The layout of the main rooms such as the entry hall in the north with the two smaller corner rooms to its east and west, the central hall and the large stairway are all traced to the floors above. On the fourth floor, there is a large terrace on the outlines of the entry hall, while the rooms to the left and right are built as lofty structures with large windows that are covered with wood lattice from the outside. The terrace itself is screened from view by a wall with many windows. The other parts of this level have normal rooms. The fourth-floor rooms except in the southeastern part are covered by flat roofs in different levels, some usable as terraces. On the fifth floor, the kitchen resides above the main stairway in the middle of the southern part of the building. A light pavilion-like structure (kushk[disambiguation needed]) rises above the building on the middle eastern part, thus giving the Nasseef house seven floors (depending on how you count some of the intermediate or offset floors). This was used for resting and sleeping in, making the most of cooling breezes at this height.
A motive of grouping elements in threes is found often in the house. This may be a group of three windows or a central doorway with a window or niche on each side. Most official rooms have a symmetrical design with niches on the walls that may correspond to windows or doors on opposite walls. Doors though are more often not arranged in the middle of a wall but rather near corners. The main stairway is fairly wide and the steps are very flat. This is said to have enabled camels to carry provisions to the kitchen on the fifth floor. Even if animals were used to carry heavy loads upstairs, one may consider it easier to direct a donkey around the turns of the stairway. There are two cisterns for water on the ground floor and latrines are provided for each level, while a domed shower can be found on the third floor. Pipes feed the waste water to underground septic tanks.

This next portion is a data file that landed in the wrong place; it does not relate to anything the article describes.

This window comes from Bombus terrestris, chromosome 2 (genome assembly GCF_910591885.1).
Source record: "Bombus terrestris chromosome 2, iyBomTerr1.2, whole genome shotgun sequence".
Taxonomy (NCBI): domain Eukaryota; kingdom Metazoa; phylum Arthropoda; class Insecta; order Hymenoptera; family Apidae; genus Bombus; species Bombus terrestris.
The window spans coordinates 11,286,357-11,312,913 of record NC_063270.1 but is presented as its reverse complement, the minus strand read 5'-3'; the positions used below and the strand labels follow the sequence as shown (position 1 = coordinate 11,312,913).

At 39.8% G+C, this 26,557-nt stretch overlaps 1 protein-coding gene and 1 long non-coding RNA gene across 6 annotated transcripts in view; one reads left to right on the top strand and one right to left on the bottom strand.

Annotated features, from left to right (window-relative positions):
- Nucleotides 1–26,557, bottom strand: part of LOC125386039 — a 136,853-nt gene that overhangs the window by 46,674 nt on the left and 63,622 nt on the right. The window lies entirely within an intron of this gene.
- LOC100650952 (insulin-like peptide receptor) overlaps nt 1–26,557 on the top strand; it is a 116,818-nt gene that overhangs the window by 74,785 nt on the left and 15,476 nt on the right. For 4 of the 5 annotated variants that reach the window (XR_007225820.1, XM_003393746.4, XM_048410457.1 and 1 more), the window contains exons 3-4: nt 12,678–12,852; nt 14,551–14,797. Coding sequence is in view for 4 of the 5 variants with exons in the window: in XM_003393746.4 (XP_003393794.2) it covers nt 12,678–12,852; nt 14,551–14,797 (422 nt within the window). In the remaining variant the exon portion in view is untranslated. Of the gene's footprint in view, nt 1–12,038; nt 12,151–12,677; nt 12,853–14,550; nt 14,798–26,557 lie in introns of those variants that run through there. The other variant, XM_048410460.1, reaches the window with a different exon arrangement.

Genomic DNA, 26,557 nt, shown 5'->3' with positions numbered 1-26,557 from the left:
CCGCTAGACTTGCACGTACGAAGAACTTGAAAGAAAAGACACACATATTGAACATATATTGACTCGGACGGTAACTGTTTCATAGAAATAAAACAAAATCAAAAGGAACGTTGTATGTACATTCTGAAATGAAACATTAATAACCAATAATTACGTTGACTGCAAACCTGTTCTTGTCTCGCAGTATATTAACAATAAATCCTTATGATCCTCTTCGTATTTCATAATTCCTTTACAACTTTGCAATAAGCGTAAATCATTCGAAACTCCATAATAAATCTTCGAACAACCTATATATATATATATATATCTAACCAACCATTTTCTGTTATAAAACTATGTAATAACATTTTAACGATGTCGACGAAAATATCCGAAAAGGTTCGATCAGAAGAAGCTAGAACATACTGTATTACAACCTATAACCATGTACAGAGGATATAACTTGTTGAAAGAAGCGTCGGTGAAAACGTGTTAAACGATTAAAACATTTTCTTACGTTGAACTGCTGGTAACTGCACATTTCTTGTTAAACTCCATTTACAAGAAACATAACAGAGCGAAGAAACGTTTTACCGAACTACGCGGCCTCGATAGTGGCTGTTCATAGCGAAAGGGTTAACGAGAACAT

People used to recognize Nasseef house as "The House with the Tree" because it was the only house in Balad that had one. Obviously, growing a tree was not an easy task because of the scarcity of water. The tree grows on a little square on the north of the house and is a neem tree (Azadirachta indica). This may well be the oldest tree in Jeddah.
A model of the Nasseef House may be viewed in the Jeddah Regional Museum of Archaeology and Ethnography.
- Bradley 14.
- Susana Ibarra de Pint, Discovering Old Jeddah, An Enchanting Jewel on the Red Sea, chapter: Bayt Nassif a Historical Monument, 2005.
- King, Geoffrey (1998). The Traditional Architecture of Saudi Arabia. London, New York. p. 49. ISBN 1-86064-339-6.
- Sultan Mahmud Khan, Jeddah Old Houses, with plans of all floors.
- "Rawashin, the distinctive style of heritage buildings in Jeddah". Arab News. 10 November 2012. Retrieved 27 July 2021.
- F. Antablin, The Nasif House. An Architectural Legacy in Old Jiddah for more than a Century, Al-Mashhour Machinery Company Studies Section (1982), may be still unpublished. Is cited by Geoffrey King among others and contains plans of the house.
- Bradley, John R. Saudi Arabia Exposed: Inside a Kingdom in Crisis. Palgrave Macmillan. 2005.